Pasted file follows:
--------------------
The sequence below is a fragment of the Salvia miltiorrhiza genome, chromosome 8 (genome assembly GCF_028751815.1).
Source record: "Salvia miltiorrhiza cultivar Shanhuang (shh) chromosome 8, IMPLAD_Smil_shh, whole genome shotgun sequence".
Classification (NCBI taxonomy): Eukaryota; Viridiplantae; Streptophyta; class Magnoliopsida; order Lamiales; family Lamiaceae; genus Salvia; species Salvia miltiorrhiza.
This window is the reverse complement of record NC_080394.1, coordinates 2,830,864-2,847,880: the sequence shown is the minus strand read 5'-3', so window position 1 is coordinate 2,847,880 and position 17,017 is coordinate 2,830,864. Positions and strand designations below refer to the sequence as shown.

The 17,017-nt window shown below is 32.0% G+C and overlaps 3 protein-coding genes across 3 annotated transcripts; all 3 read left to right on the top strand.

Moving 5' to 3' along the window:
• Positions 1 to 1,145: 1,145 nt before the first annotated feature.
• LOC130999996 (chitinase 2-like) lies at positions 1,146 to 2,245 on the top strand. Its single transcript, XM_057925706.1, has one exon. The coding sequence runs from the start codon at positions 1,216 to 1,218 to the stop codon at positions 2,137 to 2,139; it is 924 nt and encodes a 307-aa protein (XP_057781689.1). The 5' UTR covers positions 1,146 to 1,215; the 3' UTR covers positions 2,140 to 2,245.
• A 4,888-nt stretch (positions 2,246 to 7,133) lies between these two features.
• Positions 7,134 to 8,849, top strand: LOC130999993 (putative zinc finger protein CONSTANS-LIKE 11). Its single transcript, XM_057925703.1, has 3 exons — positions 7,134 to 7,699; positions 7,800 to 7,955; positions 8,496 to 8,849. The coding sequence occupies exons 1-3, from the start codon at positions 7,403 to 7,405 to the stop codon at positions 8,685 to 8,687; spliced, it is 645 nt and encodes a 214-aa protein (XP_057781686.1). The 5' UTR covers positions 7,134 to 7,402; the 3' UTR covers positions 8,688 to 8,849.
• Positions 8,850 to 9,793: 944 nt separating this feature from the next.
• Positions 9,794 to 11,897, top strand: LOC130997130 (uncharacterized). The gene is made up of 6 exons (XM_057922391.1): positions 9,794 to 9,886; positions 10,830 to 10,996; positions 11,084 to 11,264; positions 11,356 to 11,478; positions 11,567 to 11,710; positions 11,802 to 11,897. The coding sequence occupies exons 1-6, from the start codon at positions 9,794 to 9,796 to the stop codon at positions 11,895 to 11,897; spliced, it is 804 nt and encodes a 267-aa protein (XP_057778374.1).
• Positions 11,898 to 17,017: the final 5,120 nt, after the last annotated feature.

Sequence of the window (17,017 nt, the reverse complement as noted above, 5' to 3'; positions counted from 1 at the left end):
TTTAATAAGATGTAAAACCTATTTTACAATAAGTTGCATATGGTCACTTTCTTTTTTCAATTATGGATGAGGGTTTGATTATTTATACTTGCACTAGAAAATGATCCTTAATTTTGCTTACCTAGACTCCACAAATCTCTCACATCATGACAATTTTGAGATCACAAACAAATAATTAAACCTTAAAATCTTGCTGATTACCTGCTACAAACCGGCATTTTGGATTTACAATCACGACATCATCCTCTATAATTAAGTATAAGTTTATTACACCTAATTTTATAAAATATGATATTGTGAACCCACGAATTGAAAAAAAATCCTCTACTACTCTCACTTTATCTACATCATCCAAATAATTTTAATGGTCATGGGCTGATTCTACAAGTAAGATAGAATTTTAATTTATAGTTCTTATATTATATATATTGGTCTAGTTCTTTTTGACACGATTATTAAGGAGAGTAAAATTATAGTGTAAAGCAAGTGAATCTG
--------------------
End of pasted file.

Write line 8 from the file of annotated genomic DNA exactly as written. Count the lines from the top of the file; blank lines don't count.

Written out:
• LOC130999996 (chitinase 2-like) lies at positions 1,146 to 2,245 on the top strand. Its single transcript, XM_057925706.1, has one exon. The coding sequence runs from the start codon at positions 1,216 to 1,218 to the stop codon at positions 2,137 to 2,139; it is 924 nt and encodes a 307-aa protein (XP_057781689.1). The 5' UTR covers positions 1,146 to 1,215; the 3' UTR covers positions 2,140 to 2,245.